Why is it that despite signed capitulations, the war on cancer is still on?

Carlos Sonnenschein, Ana M. Soto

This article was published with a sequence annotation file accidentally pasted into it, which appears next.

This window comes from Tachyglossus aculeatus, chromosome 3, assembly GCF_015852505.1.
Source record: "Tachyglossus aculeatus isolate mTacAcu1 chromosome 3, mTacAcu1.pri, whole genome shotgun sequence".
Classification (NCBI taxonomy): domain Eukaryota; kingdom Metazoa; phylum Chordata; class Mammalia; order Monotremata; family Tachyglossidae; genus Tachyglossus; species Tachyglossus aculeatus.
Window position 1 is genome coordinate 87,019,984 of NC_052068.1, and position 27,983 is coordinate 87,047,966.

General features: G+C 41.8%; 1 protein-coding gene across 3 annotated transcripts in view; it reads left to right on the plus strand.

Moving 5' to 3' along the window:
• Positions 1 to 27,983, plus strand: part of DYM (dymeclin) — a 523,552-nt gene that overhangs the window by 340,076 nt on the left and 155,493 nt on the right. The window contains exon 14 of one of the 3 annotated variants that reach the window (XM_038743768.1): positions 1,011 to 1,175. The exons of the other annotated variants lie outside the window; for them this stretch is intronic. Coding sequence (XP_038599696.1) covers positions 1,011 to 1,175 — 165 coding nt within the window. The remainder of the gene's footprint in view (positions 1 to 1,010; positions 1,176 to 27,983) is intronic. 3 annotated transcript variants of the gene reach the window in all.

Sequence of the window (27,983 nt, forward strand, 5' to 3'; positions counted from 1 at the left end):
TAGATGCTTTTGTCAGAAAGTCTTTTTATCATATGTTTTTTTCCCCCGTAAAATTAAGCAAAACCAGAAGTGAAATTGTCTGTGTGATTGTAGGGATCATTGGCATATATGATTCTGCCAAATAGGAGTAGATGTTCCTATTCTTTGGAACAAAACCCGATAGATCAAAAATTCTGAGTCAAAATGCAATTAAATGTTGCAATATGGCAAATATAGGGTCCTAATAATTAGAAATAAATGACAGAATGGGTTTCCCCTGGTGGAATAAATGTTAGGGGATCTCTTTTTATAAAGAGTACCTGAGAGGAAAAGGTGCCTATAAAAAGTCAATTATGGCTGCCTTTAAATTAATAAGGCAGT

Almost half a century ago, under the concept of a War on Cancer, an all-out generously-funded worldwide scientific research effort was undertaken aimed at explaining cancer and eventually providing a cure for it. This massive effort was epistemologically based on a reductionist approach to the understanding of the biological sciences. In short, it adopted the premises of the somatic mutation theory of carcinogenesis (SMT) which was originally proposed in 1914 by Theodor Boveri and subsequently modified by its followers. In the last few years, a general unambiguous consensus by the originators and followers of this strategy has emerged that considered that this effort failed. Remarkably,  however, the bulk of the active scientific community has ignored such a verdict and continues to work under the premises of the SMT and its variants.  This Commentary documents the critical position of the “thought-leaders” and contrasts it with that of the bench-researchers at large who continue working on their respective experimental programs always consistent with the premises of the SMT, namely, that cancer is a cellular, subcellular and molecular disease.  This curious and divergent attitude between cancer research leaders, on one side, and the bench-bound cancer researchers, on the other, should call the attention of all active participants who dedicated and still do dedicate their efforts to resolving the cancer puzzle and that of observers of the scientific scene. Patients, the practicing medical community and the public at large who ultimately funded such a massive undertaking deserve an explanation of a) why this well-meant scientific project failed, and b) whether there is a plausible alternative that may fare better than the unsuccessful one.

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